Inventing the Self

Studying the ‘voices’

October 16th, 2013 by Sabrina Smith · No Comments

I find the study of individuals with psychiatric diagnoses to be fascinating, and both Wray and McCarthy provided us with a diary of explanation for the everyday life of voice-hearers or schizophrenics. One text is more observational and than less creative than the other but they both capture the sense of what it’s like to perform daily function and interact in the ‘norm’ society.

For McCarthy the information is very linear and resembles the format of a patient-doctor study. One interesting note that she mentions in regards to voices is the fact that individuals who hear voices develop relationships with their counterparts and verbalize conversation as if it were a real person in front of them. Sometimes there is a change in identity. These are certainly not new analyses because I’m sure we’ve witnessed this type of behavior at some point, but I appreciate the way in which McCartthy puts it into perspective. What’s even more insightful is the fact that we can link majority of her points to the character of Wray’s Lowboy.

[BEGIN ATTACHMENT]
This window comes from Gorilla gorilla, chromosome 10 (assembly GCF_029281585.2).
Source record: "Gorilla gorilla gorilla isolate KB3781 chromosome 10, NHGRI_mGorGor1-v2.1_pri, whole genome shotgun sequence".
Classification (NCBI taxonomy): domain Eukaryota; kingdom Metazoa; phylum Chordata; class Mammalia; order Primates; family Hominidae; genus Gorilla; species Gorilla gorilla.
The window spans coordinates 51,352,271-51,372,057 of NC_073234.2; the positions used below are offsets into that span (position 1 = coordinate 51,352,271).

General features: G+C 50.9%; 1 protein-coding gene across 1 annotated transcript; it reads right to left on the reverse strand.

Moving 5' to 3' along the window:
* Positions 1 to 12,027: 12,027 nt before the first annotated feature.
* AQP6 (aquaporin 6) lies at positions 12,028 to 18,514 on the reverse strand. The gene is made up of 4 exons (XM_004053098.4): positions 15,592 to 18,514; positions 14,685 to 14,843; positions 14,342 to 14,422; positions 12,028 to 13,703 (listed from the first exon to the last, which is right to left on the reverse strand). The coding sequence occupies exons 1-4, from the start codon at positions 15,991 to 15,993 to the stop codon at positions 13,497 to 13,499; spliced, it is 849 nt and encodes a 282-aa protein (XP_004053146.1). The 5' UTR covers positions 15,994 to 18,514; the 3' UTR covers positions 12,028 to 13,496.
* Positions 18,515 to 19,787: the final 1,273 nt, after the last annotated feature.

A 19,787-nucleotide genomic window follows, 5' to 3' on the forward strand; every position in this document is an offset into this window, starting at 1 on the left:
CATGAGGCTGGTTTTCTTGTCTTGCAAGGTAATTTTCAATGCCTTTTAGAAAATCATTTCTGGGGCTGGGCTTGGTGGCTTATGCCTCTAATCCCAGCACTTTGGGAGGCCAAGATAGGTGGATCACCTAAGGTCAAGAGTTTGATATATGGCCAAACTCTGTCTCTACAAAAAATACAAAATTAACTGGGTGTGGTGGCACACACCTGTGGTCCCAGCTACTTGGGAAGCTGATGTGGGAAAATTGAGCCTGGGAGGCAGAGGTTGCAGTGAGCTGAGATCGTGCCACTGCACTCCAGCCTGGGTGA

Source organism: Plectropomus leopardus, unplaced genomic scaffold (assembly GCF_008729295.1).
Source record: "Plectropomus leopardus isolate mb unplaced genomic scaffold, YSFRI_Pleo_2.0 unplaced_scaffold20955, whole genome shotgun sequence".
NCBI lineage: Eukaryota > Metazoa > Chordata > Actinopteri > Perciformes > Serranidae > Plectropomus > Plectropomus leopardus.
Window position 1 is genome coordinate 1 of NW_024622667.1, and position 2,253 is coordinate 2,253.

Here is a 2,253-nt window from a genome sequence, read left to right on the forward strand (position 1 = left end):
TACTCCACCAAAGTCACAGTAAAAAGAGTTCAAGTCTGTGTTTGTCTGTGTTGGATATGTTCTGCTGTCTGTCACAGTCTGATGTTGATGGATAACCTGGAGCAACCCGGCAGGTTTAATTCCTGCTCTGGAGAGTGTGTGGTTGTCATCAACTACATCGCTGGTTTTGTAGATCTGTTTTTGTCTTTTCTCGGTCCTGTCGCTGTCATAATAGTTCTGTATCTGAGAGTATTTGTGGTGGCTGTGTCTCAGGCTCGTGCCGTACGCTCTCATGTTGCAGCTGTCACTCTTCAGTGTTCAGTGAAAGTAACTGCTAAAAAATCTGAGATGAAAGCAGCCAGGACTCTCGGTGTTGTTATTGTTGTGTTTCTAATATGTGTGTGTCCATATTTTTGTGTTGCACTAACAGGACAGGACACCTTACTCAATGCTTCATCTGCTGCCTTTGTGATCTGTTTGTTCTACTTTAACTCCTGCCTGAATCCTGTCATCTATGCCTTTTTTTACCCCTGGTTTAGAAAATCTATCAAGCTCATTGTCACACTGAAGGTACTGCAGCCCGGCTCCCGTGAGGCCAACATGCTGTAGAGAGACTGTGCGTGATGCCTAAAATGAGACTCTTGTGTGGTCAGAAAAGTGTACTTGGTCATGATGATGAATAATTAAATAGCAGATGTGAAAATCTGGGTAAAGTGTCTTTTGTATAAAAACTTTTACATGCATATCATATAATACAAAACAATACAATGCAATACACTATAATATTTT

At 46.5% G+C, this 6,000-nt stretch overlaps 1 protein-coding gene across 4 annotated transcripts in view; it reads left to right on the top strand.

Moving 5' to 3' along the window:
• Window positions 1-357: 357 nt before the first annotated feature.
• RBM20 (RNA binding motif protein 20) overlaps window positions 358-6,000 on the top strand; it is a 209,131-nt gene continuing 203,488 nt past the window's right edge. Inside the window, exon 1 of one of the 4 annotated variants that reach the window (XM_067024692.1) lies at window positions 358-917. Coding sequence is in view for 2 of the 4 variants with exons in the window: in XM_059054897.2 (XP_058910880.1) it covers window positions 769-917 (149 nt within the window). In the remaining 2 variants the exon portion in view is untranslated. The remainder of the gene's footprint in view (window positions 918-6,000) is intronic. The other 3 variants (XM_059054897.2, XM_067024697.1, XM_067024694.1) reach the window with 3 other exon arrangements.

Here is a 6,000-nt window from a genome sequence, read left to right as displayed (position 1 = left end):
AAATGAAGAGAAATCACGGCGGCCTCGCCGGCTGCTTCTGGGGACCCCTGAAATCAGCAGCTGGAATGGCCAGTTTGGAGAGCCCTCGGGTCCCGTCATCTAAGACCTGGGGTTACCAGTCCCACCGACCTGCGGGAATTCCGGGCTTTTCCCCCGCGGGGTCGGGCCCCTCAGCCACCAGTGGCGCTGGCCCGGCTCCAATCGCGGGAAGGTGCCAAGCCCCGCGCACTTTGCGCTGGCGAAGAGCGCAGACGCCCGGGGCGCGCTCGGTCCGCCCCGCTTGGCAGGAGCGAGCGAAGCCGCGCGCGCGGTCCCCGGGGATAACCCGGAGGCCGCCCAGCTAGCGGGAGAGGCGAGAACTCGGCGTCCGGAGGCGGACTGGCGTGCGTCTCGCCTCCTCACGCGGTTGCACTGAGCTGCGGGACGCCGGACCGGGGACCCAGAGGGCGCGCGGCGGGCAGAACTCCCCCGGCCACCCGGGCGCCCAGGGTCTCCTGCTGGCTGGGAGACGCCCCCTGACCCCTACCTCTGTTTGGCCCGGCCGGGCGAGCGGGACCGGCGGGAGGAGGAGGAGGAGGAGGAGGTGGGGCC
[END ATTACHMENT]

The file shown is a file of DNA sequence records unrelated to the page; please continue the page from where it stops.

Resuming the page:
As a young paranoid schizophrenic, Lowboy believes that the world is in danger of climate change and he has the answer to cooling everything down (i.e loss of hope). The fact that his setting is in and out of the train stations sets the tone for the type of out-of-this-world behavior and the mind-blowing conversations that he has been himself and his alters Skull & Bones. What I thought was also interesting is the sense of  experiences with medication for both Lowboy and Heather (i.e maybe the sense of loss of homeostasis). On page 42, he says “The explanation was plausible and clean, an educated guess, the kind that they approved of at the school. A Clorazil-flavored answer, he said to himself. Clorazil with the Thorazine on top.” In fact the drugs become creative motifs throughout the story which was just brilliant. Also, the fact that Lowboy also speaks in code is great because it plays on the idea of his own identity as an individual even though he s considered unstable.

Without getting too detailed (because let’s face it both texts will allow you to do so) I will conclude with the fact that both McCarthy and Wray go hand-in-hand in observing the behaviors and identity of self when it comes to psychological disruptions.




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